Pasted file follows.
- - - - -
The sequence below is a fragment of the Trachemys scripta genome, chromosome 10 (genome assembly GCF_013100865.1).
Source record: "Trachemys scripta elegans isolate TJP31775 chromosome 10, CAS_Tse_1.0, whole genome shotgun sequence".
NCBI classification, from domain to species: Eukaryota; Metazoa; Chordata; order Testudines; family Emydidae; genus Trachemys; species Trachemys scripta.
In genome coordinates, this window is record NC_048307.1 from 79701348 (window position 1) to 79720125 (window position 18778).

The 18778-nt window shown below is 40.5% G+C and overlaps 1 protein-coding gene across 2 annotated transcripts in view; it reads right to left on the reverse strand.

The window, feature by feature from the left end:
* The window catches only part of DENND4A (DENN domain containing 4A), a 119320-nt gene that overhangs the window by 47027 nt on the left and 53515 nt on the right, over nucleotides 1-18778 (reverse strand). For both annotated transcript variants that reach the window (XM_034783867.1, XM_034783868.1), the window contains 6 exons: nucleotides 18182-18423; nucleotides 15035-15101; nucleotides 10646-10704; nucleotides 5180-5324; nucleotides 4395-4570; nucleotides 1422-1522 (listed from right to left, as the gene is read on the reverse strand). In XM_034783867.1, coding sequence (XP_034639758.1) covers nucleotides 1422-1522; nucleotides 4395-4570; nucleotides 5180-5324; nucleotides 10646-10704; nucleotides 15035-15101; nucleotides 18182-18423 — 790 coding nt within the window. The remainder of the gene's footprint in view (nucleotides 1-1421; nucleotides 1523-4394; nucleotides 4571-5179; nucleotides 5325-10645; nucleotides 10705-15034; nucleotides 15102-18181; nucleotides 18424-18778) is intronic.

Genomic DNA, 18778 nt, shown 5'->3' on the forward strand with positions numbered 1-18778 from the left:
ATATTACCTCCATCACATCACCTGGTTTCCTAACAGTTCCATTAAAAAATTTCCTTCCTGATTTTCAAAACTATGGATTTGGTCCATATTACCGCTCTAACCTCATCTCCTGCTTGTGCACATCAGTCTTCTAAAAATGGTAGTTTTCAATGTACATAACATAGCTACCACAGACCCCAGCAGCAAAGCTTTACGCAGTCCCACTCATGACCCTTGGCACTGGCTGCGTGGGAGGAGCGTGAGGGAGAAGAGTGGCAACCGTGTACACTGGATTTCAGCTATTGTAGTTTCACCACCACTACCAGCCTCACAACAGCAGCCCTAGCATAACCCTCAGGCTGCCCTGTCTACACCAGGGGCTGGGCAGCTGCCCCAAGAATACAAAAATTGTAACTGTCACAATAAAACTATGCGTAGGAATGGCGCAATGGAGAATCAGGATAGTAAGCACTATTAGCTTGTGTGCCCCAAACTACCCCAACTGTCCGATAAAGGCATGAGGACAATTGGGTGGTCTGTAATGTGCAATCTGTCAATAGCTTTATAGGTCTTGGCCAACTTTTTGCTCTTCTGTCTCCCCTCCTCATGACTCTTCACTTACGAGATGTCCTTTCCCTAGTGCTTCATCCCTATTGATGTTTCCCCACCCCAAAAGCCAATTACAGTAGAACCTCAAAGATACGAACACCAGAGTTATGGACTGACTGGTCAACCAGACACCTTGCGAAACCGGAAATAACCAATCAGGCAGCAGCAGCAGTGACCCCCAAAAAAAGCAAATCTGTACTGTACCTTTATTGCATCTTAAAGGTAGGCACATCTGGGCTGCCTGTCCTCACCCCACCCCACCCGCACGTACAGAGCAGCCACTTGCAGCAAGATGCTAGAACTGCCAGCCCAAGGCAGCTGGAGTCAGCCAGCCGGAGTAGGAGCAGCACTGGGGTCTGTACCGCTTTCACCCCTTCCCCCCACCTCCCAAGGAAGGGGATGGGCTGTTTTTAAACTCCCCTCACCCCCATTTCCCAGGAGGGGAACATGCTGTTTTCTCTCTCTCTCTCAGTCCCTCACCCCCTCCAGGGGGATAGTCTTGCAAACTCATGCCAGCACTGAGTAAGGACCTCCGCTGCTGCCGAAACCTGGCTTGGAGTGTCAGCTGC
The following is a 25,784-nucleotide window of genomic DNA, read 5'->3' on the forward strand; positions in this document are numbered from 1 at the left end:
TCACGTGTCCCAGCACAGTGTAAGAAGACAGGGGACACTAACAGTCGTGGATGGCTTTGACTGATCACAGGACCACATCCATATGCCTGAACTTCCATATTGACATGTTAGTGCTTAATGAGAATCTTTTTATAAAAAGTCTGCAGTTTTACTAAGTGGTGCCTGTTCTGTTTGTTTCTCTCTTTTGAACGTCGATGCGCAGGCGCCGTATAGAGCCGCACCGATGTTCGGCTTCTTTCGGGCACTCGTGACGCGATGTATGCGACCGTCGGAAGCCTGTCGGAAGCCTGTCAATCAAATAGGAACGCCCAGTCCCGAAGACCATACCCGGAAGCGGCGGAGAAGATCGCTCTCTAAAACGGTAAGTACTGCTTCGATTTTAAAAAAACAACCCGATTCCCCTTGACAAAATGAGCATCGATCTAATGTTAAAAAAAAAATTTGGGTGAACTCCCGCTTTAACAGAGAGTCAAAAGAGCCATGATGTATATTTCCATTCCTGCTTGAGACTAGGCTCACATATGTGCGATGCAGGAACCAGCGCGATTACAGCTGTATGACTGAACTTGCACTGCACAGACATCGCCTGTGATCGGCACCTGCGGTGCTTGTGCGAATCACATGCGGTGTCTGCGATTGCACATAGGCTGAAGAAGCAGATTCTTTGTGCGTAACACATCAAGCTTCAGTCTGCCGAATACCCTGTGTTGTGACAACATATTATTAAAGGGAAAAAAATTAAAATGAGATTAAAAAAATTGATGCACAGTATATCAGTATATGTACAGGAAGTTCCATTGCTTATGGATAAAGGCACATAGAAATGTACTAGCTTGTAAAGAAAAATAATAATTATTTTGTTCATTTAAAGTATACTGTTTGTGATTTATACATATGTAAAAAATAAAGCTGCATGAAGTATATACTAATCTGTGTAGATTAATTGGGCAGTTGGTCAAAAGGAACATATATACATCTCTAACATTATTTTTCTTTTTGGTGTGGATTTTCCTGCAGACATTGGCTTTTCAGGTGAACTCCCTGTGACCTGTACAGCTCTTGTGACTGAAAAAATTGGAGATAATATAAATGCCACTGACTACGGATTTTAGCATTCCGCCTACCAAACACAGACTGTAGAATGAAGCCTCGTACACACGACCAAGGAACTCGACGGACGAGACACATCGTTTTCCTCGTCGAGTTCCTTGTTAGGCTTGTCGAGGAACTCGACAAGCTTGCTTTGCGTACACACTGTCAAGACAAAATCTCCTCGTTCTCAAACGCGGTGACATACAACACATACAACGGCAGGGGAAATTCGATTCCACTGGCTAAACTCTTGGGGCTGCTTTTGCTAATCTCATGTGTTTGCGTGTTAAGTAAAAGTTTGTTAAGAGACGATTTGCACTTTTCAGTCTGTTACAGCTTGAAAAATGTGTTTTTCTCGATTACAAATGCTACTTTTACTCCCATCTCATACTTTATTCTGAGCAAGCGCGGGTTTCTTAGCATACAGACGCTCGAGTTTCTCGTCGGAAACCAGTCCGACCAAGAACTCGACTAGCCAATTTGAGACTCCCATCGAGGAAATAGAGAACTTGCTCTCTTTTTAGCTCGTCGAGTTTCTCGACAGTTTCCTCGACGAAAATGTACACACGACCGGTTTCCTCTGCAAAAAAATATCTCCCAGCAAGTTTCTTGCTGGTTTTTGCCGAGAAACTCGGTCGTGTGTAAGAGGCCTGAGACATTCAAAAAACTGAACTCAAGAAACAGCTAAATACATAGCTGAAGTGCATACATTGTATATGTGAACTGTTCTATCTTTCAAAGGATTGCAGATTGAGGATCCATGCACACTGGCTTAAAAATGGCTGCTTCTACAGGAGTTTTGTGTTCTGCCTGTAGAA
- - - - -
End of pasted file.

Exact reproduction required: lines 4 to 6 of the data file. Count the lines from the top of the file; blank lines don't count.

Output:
In genome coordinates, this window is record NC_048307.1 from 79701348 (window position 1) to 79720125 (window position 18778).

The 18778-nt window shown below is 40.5% G+C and overlaps 1 protein-coding gene across 2 annotated transcripts in view; it reads right to left on the reverse strand.

The window, feature by feature from the left end: